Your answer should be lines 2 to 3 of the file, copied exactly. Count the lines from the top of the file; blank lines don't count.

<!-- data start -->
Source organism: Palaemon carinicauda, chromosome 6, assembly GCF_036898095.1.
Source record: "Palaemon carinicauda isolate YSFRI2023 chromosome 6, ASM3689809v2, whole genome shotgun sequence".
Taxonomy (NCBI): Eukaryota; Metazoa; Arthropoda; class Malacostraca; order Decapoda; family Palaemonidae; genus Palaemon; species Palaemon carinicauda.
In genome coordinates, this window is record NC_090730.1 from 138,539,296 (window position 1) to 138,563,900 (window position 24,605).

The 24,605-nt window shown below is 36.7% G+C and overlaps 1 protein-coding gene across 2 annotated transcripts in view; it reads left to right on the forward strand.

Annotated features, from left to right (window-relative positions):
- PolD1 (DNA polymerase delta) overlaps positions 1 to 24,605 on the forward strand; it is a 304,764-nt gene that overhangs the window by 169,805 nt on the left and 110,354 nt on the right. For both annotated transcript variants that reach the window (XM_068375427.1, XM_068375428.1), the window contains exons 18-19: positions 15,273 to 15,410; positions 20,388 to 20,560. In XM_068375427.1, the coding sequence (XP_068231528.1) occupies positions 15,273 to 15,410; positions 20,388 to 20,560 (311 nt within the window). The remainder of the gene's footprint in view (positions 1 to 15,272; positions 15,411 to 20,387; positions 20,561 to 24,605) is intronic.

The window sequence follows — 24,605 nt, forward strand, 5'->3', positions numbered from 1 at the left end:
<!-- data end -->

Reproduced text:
Source record: "Palaemon carinicauda isolate YSFRI2023 chromosome 6, ASM3689809v2, whole genome shotgun sequence".
Taxonomy (NCBI): Eukaryota; Metazoa; Arthropoda; class Malacostraca; order Decapoda; family Palaemonidae; genus Palaemon; species Palaemon carinicauda.